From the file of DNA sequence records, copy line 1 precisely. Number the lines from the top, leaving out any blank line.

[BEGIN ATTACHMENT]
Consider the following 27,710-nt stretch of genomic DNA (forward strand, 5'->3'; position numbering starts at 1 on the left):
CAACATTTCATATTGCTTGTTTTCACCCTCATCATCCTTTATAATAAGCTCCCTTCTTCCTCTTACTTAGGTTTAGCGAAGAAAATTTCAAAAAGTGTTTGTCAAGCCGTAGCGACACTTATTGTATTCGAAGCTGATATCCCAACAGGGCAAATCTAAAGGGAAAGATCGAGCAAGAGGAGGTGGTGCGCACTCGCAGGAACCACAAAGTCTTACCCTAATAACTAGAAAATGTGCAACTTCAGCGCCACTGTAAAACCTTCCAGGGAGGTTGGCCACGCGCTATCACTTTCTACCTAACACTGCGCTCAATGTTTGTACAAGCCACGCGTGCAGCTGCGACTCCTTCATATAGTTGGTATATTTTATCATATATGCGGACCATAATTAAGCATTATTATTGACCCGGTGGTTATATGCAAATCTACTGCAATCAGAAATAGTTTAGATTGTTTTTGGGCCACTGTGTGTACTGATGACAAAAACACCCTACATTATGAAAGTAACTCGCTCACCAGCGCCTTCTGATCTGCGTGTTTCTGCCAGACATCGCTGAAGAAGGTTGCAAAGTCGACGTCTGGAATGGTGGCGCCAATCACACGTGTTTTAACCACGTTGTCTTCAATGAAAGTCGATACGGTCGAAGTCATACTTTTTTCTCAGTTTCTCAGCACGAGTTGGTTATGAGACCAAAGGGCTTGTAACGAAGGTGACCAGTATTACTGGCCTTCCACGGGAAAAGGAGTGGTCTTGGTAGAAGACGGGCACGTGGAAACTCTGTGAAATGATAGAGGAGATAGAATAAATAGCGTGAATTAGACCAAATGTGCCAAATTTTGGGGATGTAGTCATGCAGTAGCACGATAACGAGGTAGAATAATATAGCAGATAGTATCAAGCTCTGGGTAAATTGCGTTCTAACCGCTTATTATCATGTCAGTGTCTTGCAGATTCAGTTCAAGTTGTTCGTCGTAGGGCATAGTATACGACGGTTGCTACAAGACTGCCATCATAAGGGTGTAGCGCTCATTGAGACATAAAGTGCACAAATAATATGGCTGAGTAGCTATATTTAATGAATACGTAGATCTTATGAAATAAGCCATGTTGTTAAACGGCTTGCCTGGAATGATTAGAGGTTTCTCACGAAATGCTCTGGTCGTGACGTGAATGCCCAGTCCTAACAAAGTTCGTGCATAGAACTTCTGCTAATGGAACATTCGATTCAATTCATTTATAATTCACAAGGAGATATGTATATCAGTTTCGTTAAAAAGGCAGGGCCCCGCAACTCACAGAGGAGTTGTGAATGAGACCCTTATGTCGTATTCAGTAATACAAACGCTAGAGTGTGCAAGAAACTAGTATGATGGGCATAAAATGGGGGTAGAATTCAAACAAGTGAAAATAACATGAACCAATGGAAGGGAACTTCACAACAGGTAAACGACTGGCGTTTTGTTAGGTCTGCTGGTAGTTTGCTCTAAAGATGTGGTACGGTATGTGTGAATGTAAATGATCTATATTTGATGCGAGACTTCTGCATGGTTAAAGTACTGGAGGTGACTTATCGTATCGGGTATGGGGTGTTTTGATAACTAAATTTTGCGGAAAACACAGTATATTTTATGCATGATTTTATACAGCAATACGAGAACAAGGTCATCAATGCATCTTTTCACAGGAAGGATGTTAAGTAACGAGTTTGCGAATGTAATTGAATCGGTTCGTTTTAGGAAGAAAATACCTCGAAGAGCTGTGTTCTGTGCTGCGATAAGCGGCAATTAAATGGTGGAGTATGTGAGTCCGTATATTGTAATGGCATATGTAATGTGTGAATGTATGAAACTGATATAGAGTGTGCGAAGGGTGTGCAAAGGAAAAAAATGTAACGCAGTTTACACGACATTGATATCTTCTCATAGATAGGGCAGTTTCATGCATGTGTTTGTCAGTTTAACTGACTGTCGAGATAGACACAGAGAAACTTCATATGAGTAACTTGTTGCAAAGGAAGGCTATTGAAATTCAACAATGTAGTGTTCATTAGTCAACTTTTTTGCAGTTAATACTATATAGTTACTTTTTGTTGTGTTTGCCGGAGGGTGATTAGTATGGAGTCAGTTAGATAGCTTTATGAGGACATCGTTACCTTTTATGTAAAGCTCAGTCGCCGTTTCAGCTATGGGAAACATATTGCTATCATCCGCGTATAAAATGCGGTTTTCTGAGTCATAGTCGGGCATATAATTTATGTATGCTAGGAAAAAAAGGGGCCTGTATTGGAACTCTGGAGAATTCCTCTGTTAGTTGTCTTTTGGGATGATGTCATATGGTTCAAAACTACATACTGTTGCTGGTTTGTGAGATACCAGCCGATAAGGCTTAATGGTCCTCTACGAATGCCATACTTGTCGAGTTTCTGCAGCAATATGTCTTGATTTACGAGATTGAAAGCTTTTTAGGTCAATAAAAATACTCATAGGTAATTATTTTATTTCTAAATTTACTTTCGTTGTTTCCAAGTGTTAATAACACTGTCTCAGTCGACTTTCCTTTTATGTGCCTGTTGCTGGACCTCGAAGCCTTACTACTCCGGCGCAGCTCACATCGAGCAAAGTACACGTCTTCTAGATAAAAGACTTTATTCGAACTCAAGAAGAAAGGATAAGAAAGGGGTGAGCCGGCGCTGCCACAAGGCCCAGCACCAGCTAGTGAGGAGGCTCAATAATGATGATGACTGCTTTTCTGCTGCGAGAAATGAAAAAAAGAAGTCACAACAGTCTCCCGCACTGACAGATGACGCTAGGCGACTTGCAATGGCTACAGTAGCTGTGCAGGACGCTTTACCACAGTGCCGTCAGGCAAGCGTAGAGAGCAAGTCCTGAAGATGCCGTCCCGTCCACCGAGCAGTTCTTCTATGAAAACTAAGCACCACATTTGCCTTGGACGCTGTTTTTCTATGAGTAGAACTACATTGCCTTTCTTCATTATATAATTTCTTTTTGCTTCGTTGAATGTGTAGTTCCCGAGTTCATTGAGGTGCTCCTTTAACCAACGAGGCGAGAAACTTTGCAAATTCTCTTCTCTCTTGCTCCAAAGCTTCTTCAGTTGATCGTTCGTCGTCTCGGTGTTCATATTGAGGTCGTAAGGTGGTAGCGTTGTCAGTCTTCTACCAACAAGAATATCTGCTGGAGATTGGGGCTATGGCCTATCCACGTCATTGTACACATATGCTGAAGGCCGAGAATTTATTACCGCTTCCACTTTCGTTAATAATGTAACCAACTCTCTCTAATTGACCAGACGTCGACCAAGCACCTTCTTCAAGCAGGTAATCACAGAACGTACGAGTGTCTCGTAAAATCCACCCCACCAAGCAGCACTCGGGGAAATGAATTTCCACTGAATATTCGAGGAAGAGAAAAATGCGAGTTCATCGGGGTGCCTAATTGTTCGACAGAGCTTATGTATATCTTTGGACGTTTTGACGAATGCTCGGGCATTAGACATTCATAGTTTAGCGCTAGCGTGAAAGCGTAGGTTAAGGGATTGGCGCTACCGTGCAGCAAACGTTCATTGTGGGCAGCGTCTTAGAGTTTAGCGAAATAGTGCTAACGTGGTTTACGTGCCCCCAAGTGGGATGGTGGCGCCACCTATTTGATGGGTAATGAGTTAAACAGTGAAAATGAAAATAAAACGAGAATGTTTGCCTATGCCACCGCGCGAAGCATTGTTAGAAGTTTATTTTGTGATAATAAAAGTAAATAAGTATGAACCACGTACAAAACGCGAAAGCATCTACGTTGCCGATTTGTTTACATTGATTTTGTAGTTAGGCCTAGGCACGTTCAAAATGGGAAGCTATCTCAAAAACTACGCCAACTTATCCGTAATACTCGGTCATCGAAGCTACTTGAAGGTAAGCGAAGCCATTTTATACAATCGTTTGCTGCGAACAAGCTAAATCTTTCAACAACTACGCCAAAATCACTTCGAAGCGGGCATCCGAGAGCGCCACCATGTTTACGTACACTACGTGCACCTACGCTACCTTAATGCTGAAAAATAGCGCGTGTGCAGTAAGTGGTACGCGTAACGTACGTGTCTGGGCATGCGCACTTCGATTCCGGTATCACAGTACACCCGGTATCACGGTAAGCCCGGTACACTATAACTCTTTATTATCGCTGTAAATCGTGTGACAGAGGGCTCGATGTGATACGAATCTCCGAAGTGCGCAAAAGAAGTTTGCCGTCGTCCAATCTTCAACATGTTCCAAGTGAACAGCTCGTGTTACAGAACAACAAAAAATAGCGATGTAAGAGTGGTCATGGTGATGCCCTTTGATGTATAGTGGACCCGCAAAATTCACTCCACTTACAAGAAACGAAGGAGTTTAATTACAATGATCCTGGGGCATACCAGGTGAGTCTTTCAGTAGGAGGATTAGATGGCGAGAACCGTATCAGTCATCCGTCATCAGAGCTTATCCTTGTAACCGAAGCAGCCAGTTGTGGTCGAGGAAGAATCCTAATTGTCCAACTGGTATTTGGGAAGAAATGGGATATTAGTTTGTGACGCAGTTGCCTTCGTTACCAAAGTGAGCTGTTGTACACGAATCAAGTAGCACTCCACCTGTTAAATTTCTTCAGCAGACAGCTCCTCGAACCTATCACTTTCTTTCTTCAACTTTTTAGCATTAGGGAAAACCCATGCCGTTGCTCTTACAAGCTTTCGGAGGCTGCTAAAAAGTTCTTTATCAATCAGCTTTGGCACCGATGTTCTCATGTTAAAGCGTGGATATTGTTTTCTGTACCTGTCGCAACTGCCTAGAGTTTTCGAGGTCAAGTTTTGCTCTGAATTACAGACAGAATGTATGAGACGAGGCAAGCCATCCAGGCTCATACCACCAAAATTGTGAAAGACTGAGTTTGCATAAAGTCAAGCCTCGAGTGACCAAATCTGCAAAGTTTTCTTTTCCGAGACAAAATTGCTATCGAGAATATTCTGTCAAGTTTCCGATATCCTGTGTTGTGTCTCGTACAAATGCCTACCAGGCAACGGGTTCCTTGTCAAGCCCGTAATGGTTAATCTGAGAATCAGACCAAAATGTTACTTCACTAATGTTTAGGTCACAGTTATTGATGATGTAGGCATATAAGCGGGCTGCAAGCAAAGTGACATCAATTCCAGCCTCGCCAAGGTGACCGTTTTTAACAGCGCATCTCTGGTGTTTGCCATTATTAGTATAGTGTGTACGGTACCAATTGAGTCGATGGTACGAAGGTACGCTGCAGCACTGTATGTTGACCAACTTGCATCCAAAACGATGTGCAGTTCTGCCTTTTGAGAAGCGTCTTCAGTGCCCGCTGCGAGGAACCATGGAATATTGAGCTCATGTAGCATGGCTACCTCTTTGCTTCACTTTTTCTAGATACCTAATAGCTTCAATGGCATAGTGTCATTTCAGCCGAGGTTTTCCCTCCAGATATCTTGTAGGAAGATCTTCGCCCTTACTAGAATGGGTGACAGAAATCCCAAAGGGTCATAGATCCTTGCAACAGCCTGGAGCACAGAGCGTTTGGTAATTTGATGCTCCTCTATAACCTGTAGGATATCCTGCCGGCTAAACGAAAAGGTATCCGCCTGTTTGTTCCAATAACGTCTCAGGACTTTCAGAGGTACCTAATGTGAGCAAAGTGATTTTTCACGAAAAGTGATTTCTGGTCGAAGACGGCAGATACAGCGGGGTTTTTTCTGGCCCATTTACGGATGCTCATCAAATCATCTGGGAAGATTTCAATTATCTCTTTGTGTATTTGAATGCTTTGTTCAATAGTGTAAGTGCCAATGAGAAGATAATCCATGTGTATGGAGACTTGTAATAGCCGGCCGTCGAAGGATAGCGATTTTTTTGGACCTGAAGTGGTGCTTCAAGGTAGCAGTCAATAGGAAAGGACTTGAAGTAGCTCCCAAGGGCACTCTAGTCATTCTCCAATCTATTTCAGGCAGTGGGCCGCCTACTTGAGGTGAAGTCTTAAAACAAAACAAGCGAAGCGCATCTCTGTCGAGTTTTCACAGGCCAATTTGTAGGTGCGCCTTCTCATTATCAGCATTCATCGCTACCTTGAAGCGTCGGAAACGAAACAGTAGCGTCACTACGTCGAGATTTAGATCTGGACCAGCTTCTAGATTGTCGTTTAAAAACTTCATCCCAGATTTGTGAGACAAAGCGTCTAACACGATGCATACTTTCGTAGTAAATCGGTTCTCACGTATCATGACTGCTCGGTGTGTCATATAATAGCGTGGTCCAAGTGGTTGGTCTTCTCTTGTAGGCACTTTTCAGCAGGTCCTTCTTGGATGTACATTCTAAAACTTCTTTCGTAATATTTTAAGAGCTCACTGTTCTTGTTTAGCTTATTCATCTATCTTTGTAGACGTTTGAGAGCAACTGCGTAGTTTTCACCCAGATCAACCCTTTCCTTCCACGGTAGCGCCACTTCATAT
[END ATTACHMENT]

Consider the following 27,710-nt stretch of genomic DNA (forward strand, 5'->3'; position numbering starts at 1 on the left):